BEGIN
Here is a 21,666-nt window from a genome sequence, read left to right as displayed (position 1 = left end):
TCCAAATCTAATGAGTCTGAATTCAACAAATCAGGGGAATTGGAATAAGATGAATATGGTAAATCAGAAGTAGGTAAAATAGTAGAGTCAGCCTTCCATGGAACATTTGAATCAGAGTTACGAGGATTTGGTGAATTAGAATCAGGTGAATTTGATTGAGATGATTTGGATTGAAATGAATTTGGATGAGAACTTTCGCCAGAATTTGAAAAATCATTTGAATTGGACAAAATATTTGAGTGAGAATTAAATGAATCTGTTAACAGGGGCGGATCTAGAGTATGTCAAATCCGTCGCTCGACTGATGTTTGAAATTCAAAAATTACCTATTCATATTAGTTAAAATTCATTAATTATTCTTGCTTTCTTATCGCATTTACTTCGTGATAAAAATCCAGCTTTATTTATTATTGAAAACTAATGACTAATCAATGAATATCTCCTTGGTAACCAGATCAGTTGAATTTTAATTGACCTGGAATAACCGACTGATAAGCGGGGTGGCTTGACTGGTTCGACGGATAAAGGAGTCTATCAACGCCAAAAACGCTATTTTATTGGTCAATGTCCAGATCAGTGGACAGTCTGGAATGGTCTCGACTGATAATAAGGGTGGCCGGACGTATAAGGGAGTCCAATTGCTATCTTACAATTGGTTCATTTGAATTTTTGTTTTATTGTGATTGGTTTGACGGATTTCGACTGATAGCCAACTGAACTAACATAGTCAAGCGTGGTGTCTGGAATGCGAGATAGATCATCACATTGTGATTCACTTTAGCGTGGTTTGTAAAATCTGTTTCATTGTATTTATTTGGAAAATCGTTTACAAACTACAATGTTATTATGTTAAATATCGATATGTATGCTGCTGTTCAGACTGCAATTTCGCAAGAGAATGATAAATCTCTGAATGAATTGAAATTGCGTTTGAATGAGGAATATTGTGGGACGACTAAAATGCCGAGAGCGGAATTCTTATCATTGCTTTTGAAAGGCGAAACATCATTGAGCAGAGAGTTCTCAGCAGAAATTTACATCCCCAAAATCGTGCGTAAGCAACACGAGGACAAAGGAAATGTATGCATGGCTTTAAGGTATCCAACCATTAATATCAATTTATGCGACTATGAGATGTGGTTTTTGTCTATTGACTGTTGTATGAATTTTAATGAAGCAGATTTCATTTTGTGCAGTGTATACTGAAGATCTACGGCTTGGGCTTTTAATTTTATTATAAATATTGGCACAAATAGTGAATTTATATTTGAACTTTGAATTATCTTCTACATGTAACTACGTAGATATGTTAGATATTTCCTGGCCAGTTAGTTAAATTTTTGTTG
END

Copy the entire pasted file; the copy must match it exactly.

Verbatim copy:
Here is a 21,666-nt window from a genome sequence, read left to right as displayed (position 1 = left end):
TCCAAATCTAATGAGTCTGAATTCAACAAATCAGGGGAATTGGAATAAGATGAATATGGTAAATCAGAAGTAGGTAAAATAGTAGAGTCAGCCTTCCATGGAACATTTGAATCAGAGTTACGAGGATTTGGTGAATTAGAATCAGGTGAATTTGATTGAGATGATTTGGATTGAAATGAATTTGGATGAGAACTTTCGCCAGAATTTGAAAAATCATTTGAATTGGACAAAATATTTGAGTGAGAATTAAATGAATCTGTTAACAGGGGCGGATCTAGAGTATGTCAAATCCGTCGCTCGACTGATGTTTGAAATTCAAAAATTACCTATTCATATTAGTTAAAATTCATTAATTATTCTTGCTTTCTTATCGCATTTACTTCGTGATAAAAATCCAGCTTTATTTATTATTGAAAACTAATGACTAATCAATGAATATCTCCTTGGTAACCAGATCAGTTGAATTTTAATTGACCTGGAATAACCGACTGATAAGCGGGGTGGCTTGACTGGTTCGACGGATAAAGGAGTCTATCAACGCCAAAAACGCTATTTTATTGGTCAATGTCCAGATCAGTGGACAGTCTGGAATGGTCTCGACTGATAATAAGGGTGGCCGGACGTATAAGGGAGTCCAATTGCTATCTTACAATTGGTTCATTTGAATTTTTGTTTTATTGTGATTGGTTTGACGGATTTCGACTGATAGCCAACTGAACTAACATAGTCAAGCGTGGTGTCTGGAATGCGAGATAGATCATCACATTGTGATTCACTTTAGCGTGGTTTGTAAAATCTGTTTCATTGTATTTATTTGGAAAATCGTTTACAAACTACAATGTTATTATGTTAAATATCGATATGTATGCTGCTGTTCAGACTGCAATTTCGCAAGAGAATGATAAATCTCTGAATGAATTGAAATTGCGTTTGAATGAGGAATATTGTGGGACGACTAAAATGCCGAGAGCGGAATTCTTATCATTGCTTTTGAAAGGCGAAACATCATTGAGCAGAGAGTTCTCAGCAGAAATTTACATCCCCAAAATCGTGCGTAAGCAACACGAGGACAAAGGAAATGTATGCATGGCTTTAAGGTATCCAACCATTAATATCAATTTATGCGACTATGAGATGTGGTTTTTGTCTATTGACTGTTGTATGAATTTTAATGAAGCAGATTTCATTTTGTGCAGTGTATACTGAAGATCTACGGCTTGGGCTTTTAATTTTATTATAAATATTGGCACAAATAGTGAATTTATATTTGAACTTTGAATTATCTTCTACATGTAACTACGTAGATATGTTAGATATTTCCTGGCCAGTTAGTTAAATTTTTGTTG